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  • Showcasing Diversity — The Poetry Poster Project

    • With support from the Prince George’s County Arts and Humanities Council (Maryland, USA), he organized and implemented this project which proudly showcased the talent of five African American and one Native American poets living in the county.  Framed as artwork, the poets’ work was displayed in office buildings, cafes, museums, galleries, wineries, libraries, and ultimately, The Maryland House of Delegates—all in celebration of the potent poetic talent in Prince George's County.


  • Speaking Back to Hunger — Poetry X Hunger

    • Larew undertook this initiative to draw attention to the role that poetry can, should, and must play in the anti-hunger cause. Drawing on his food security work and his poetry, he continues to rally poets from around the world to speak up about hunger. Supported by the United Nations Food and Agriculture Organization (UNFAO), the Maryland State Arts Council (USA), the Capital Area Food Bank (Washington, DC, USA), Split This Rock (Washington, DC, USA), and many others, Poetry X Hunger offers many powerful poems by adults and young poets, recordings of them, classroom prompts, announcements, historical accounts of hunger, and a host of other resources. Winning work from UNFAO’s World Food Day Poetry Poetry Competitions are showcased on the site as is the poem, My Name is Hunger, which was written by AaronR of Arlington, Virginia (USA) while he served as the Poet-in-Residence at the Capital Area Food Bank. This poem along with others that appear on the website has been featured widely on blogs, in meetings, and in classrooms.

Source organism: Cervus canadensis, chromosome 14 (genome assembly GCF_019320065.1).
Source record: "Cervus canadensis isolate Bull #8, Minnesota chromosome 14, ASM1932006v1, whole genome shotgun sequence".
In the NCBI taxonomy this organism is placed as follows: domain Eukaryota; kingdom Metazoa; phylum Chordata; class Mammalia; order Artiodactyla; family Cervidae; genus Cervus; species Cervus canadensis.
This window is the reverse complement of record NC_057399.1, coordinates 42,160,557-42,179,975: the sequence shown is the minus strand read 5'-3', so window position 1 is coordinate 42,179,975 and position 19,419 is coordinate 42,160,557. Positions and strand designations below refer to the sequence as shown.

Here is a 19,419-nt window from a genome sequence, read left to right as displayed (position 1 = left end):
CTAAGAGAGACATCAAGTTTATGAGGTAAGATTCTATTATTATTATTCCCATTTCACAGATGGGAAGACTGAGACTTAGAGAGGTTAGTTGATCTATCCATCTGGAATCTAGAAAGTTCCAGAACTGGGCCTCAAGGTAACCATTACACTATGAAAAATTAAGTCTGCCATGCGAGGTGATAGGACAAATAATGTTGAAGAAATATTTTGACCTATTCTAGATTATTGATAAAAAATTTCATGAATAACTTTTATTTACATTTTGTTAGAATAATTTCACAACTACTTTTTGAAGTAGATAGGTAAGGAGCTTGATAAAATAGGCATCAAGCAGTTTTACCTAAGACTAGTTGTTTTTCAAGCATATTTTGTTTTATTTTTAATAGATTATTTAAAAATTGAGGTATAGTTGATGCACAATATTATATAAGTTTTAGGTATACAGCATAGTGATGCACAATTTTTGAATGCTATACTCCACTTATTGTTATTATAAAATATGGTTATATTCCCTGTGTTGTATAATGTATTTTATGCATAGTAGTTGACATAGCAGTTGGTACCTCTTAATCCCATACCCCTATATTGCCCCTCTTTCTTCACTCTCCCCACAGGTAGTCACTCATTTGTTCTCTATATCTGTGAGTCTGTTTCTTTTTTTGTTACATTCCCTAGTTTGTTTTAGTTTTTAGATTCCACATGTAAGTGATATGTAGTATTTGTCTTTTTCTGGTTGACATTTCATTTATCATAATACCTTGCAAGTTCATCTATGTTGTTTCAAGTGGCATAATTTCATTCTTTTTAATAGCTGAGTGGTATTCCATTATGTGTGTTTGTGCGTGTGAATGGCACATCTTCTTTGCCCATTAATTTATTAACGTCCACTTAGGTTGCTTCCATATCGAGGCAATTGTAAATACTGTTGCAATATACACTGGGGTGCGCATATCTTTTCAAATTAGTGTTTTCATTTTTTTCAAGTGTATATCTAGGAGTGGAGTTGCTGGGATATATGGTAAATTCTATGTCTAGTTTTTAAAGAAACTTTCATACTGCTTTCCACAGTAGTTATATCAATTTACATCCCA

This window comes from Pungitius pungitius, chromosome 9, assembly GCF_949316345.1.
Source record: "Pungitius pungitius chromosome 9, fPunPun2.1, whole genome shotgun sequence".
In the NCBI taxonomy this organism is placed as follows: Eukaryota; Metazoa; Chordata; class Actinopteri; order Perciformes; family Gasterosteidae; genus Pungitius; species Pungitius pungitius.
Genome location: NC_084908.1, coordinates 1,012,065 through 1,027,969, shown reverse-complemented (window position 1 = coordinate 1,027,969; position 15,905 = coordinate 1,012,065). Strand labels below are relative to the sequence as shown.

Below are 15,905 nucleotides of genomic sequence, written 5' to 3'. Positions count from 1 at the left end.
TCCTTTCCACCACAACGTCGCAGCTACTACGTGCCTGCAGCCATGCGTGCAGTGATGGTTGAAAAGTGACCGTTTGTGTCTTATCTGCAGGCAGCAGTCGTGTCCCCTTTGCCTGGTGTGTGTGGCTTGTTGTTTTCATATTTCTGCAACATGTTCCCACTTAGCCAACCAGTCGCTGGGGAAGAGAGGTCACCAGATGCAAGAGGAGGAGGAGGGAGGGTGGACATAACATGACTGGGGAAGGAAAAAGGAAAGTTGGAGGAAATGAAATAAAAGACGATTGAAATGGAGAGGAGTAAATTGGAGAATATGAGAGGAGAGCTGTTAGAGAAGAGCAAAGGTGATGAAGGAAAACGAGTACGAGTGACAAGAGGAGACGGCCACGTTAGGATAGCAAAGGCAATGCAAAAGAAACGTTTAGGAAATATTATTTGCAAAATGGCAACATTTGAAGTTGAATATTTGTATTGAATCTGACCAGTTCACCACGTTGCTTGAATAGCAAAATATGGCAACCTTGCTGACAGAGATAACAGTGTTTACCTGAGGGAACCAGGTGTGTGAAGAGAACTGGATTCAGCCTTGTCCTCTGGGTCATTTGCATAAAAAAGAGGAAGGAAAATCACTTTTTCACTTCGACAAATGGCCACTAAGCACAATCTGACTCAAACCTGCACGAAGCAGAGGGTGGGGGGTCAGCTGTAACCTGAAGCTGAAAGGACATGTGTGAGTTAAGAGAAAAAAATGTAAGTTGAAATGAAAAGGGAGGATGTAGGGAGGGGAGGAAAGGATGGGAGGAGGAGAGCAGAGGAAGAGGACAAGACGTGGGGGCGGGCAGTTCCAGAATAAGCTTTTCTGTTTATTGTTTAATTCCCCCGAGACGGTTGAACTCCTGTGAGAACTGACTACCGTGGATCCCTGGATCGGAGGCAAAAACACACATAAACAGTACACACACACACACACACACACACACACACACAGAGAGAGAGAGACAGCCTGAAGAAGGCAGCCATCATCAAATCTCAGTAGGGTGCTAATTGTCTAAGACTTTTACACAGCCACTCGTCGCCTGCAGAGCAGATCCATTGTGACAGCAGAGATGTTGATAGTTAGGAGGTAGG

• Confronting America’s History of Slavery — Voices of Woodlawn

    • While serving as Poet-in-Residence at Historic Woodlawn Plantation Estate in Fairfax, Virginia (USA) and as supported by The Inner Loop, Larew invited three African Americans to visit Woodlawn to imagine the lives of those who were enslaved at the Plantation. The resulting program of poetry, music and art titled, Voices of Woodlawn, is a moving, painfully expressive attempt to reconcile America’s slave holding past. The program and discussion is being presented widely.


Logo  Artwork by Diane Wilbon Parsk.jpg
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